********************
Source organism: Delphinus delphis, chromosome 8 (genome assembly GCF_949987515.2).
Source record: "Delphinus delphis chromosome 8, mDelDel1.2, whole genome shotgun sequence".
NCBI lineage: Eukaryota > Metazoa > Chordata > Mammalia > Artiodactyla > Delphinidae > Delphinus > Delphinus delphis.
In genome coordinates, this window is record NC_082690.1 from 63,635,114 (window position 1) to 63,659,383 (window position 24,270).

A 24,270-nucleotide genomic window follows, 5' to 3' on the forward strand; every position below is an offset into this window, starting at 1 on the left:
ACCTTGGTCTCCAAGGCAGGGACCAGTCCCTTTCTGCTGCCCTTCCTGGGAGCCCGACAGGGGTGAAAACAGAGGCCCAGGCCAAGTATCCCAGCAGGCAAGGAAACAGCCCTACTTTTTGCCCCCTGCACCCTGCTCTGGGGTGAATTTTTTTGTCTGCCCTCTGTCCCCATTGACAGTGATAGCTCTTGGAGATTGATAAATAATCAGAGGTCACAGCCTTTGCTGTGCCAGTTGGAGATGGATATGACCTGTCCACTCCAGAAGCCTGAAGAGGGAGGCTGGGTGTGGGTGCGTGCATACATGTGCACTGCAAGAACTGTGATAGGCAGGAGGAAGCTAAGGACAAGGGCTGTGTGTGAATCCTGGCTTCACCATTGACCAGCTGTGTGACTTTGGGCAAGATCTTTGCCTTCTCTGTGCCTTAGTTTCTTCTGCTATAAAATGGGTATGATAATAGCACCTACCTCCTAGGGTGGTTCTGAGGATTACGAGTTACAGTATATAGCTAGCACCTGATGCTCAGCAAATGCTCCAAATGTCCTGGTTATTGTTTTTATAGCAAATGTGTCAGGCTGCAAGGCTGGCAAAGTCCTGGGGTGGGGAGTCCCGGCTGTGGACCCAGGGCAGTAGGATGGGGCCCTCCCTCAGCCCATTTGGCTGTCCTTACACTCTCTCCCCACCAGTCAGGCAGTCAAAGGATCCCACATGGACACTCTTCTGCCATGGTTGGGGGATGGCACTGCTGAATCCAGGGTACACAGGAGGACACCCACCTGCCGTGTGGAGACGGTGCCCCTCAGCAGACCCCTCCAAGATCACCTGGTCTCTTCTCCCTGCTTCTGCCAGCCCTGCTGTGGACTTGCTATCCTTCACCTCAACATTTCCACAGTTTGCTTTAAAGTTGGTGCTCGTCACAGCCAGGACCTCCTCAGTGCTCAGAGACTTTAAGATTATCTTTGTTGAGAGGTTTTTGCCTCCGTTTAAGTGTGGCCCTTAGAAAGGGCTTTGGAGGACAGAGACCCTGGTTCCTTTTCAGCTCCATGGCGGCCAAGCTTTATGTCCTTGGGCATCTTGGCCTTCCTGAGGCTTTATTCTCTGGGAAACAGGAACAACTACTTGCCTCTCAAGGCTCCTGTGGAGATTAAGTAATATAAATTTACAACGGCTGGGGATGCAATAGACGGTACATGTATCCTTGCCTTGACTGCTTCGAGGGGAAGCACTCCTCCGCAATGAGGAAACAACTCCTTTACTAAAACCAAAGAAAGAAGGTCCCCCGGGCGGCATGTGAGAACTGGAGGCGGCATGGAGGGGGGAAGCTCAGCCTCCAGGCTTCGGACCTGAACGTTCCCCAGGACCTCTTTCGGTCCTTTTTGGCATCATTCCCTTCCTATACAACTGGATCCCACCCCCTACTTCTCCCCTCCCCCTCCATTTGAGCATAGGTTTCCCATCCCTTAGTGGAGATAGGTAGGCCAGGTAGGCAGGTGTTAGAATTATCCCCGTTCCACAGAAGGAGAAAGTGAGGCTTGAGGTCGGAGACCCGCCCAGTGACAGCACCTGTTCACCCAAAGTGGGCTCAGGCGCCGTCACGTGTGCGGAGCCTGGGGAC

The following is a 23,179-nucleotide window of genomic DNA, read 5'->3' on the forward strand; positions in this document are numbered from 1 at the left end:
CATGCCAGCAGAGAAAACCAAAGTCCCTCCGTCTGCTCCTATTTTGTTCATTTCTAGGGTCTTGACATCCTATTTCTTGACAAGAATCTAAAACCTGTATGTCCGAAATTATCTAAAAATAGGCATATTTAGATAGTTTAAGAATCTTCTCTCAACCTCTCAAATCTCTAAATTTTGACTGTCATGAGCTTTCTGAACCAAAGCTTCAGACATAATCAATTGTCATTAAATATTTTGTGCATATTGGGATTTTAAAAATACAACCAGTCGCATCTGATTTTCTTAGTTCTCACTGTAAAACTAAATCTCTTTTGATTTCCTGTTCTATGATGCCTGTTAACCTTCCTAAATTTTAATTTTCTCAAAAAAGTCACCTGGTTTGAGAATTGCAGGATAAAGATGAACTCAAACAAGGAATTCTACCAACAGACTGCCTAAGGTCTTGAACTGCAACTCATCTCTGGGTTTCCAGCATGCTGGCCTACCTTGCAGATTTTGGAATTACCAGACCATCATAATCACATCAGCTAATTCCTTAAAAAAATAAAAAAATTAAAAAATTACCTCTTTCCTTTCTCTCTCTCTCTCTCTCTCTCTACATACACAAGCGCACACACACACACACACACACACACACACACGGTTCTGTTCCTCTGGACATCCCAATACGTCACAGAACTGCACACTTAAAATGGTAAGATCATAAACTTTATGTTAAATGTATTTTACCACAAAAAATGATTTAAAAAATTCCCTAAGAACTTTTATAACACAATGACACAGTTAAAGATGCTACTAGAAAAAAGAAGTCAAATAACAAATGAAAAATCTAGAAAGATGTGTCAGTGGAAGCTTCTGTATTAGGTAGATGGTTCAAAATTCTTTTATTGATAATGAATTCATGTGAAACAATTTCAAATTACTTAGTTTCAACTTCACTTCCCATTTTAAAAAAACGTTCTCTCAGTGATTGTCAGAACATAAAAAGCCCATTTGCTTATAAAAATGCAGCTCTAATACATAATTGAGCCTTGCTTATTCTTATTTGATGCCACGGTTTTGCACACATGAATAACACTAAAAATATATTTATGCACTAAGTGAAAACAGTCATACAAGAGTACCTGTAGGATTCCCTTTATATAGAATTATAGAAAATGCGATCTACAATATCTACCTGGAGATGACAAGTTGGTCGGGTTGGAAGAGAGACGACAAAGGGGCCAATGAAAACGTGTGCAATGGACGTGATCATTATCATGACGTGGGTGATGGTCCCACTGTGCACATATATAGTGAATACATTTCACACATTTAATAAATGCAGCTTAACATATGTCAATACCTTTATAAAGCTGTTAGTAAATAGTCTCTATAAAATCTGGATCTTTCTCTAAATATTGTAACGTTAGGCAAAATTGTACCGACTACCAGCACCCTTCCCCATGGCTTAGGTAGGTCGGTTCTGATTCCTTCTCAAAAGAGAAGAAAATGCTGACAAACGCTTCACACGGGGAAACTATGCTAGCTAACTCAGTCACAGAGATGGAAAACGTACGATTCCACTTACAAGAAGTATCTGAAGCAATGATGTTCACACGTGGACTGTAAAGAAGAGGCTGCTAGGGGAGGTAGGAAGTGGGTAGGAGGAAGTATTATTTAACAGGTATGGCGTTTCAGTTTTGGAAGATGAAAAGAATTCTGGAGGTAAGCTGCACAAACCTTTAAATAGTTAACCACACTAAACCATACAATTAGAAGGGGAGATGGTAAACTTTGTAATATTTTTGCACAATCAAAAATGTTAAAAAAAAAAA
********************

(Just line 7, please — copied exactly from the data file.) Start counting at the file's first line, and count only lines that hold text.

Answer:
The following is a 23,179-nucleotide window of genomic DNA, read 5'->3' on the forward strand; positions in this document are numbered from 1 at the left end: